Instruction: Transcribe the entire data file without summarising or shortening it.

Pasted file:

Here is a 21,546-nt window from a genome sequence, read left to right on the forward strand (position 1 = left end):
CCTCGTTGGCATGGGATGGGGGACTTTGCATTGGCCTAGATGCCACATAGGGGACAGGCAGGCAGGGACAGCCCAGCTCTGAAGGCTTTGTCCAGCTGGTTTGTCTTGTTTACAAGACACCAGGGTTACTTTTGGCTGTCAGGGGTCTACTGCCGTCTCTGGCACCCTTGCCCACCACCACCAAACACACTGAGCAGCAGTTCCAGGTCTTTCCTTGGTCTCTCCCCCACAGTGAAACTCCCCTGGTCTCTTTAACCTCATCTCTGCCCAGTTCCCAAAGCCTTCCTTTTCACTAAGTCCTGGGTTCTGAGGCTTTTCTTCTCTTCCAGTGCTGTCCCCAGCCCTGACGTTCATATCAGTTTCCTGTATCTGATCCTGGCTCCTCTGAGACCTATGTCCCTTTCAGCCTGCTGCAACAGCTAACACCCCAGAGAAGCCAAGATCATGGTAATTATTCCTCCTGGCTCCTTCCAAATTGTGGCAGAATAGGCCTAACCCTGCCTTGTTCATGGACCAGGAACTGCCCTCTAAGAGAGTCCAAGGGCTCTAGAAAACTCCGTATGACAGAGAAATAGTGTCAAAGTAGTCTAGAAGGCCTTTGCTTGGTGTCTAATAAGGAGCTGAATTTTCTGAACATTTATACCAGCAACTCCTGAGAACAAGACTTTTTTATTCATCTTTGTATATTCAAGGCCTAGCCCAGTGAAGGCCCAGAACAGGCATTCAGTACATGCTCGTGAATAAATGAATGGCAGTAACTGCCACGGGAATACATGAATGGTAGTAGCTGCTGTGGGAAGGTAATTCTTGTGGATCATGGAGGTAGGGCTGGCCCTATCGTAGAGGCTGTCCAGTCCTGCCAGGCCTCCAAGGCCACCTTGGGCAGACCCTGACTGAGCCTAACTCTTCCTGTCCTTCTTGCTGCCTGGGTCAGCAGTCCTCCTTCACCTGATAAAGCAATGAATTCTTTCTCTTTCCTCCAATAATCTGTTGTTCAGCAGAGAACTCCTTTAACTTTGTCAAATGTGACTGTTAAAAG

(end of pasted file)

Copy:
Here is a 21,546-nt window from a genome sequence, read left to right on the forward strand (position 1 = left end):
CCTCGTTGGCATGGGATGGGGGACTTTGCATTGGCCTAGATGCCACATAGGGGACAGGCAGGCAGGGACAGCCCAGCTCTGAAGGCTTTGTCCAGCTGGTTTGTCTTGTTTACAAGACACCAGGGTTACTTTTGGCTGTCAGGGGTCTACTGCCGTCTCTGGCACCCTTGCCCACCACCACCAAACACACTGAGCAGCAGTTCCAGGTCTTTCCTTGGTCTCTCCCCCACAGTGAAACTCCCCTGGTCTCTTTAACCTCATCTCTGCCCAGTTCCCAAAGCCTTCCTTTTCACTAAGTCCTGGGTTCTGAGGCTTTTCTTCTCTTCCAGTGCTGTCCCCAGCCCTGACGTTCATATCAGTTTCCTGTATCTGATCCTGGCTCCTCTGAGACCTATGTCCCTTTCAGCCTGCTGCAACAGCTAACACCCCAGAGAAGCCAAGATCATGGTAATTATTCCTCCTGGCTCCTTCCAAATTGTGGCAGAATAGGCCTAACCCTGCCTTGTTCATGGACCAGGAACTGCCCTCTAAGAGAGTCCAAGGGCTCTAGAAAACTCCGTATGACAGAGAAATAGTGTCAAAGTAGTCTAGAAGGCCTTTGCTTGGTGTCTAATAAGGAGCTGAATTTTCTGAACATTTATACCAGCAACTCCTGAGAACAAGACTTTTTTATTCATCTTTGTATATTCAAGGCCTAGCCCAGTGAAGGCCCAGAACAGGCATTCAGTACATGCTCGTGAATAAATGAATGGCAGTAACTGCCACGGGAATACATGAATGGTAGTAGCTGCTGTGGGAAGGTAATTCTTGTGGATCATGGAGGTAGGGCTGGCCCTATCGTAGAGGCTGTCCAGTCCTGCCAGGCCTCCAAGGCCACCTTGGGCAGACCCTGACTGAGCCTAACTCTTCCTGTCCTTCTTGCTGCCTGGGTCAGCAGTCCTCCTTCACCTGATAAAGCAATGAATTCTTTCTCTTTCCTCCAATAATCTGTTGTTCAGCAGAGAACTCCTTTAACTTTGTCAAATGTGACTGTTAAAAG